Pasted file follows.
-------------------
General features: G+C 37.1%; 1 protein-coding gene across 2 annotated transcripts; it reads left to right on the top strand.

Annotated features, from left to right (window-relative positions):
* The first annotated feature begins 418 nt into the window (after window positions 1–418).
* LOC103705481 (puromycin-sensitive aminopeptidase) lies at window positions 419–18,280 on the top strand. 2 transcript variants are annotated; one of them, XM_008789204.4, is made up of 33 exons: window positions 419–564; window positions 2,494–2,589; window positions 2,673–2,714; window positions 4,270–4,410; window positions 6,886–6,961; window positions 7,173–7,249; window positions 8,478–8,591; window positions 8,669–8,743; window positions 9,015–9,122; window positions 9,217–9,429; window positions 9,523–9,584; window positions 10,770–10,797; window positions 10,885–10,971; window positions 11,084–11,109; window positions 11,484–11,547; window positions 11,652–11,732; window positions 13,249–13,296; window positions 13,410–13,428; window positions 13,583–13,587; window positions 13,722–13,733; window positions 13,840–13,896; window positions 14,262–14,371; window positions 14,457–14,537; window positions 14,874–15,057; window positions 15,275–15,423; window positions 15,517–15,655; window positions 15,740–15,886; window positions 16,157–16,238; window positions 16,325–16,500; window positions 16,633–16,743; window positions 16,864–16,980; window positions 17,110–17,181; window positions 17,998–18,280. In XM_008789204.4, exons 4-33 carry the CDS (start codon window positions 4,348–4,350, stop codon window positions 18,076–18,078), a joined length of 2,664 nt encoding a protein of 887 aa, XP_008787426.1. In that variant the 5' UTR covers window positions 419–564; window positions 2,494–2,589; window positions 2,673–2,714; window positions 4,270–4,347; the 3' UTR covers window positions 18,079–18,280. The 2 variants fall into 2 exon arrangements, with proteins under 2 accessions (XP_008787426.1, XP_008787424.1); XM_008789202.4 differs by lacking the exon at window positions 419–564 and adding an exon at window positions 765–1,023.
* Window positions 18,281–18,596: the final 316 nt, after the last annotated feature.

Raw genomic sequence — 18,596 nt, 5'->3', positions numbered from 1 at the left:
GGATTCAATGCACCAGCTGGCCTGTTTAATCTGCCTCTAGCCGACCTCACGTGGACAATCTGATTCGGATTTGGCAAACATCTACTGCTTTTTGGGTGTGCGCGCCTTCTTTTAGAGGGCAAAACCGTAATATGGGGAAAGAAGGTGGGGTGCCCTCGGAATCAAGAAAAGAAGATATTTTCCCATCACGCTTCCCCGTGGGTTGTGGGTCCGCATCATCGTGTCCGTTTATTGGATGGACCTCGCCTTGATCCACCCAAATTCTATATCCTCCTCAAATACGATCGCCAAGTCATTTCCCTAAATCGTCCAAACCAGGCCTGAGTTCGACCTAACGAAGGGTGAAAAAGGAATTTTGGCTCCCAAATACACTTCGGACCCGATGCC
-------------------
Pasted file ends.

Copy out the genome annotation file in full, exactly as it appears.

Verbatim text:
General features: G+C 37.1%; 1 protein-coding gene across 2 annotated transcripts; it reads left to right on the top strand.

Annotated features, from left to right (window-relative positions):
* The first annotated feature begins 418 nt into the window (after window positions 1–418).
* LOC103705481 (puromycin-sensitive aminopeptidase) lies at window positions 419–18,280 on the top strand. 2 transcript variants are annotated; one of them, XM_008789204.4, is made up of 33 exons: window positions 419–564; window positions 2,494–2,589; window positions 2,673–2,714; window positions 4,270–4,410; window positions 6,886–6,961; window positions 7,173–7,249; window positions 8,478–8,591; window positions 8,669–8,743; window positions 9,015–9,122; window positions 9,217–9,429; window positions 9,523–9,584; window positions 10,770–10,797; window positions 10,885–10,971; window positions 11,084–11,109; window positions 11,484–11,547; window positions 11,652–11,732; window positions 13,249–13,296; window positions 13,410–13,428; window positions 13,583–13,587; window positions 13,722–13,733; window positions 13,840–13,896; window positions 14,262–14,371; window positions 14,457–14,537; window positions 14,874–15,057; window positions 15,275–15,423; window positions 15,517–15,655; window positions 15,740–15,886; window positions 16,157–16,238; window positions 16,325–16,500; window positions 16,633–16,743; window positions 16,864–16,980; window positions 17,110–17,181; window positions 17,998–18,280. In XM_008789204.4, exons 4-33 carry the CDS (start codon window positions 4,348–4,350, stop codon window positions 18,076–18,078), a joined length of 2,664 nt encoding a protein of 887 aa, XP_008787426.1. In that variant the 5' UTR covers window positions 419–564; window positions 2,494–2,589; window positions 2,673–2,714; window positions 4,270–4,347; the 3' UTR covers window positions 18,079–18,280. The 2 variants fall into 2 exon arrangements, with proteins under 2 accessions (XP_008787426.1, XP_008787424.1); XM_008789202.4 differs by lacking the exon at window positions 419–564 and adding an exon at window positions 765–1,023.
* Window positions 18,281–18,596: the final 316 nt, after the last annotated feature.

Raw genomic sequence — 18,596 nt, 5'->3', positions numbered from 1 at the left:
GGATTCAATGCACCAGCTGGCCTGTTTAATCTGCCTCTAGCCGACCTCACGTGGACAATCTGATTCGGATTTGGCAAACATCTACTGCTTTTTGGGTGTGCGCGCCTTCTTTTAGAGGGCAAAACCGTAATATGGGGAAAGAAGGTGGGGTGCCCTCGGAATCAAGAAAAGAAGATATTTTCCCATCACGCTTCCCCGTGGGTTGTGGGTCCGCATCATCGTGTCCGTTTATTGGATGGACCTCGCCTTGATCCACCCAAATTCTATATCCTCCTCAAATACGATCGCCAAGTCATTTCCCTAAATCGTCCAAACCAGGCCTGAGTTCGACCTAACGAAGGGTGAAAAAGGAATTTTGGCTCCCAAATACACTTCGGACCCGATGCC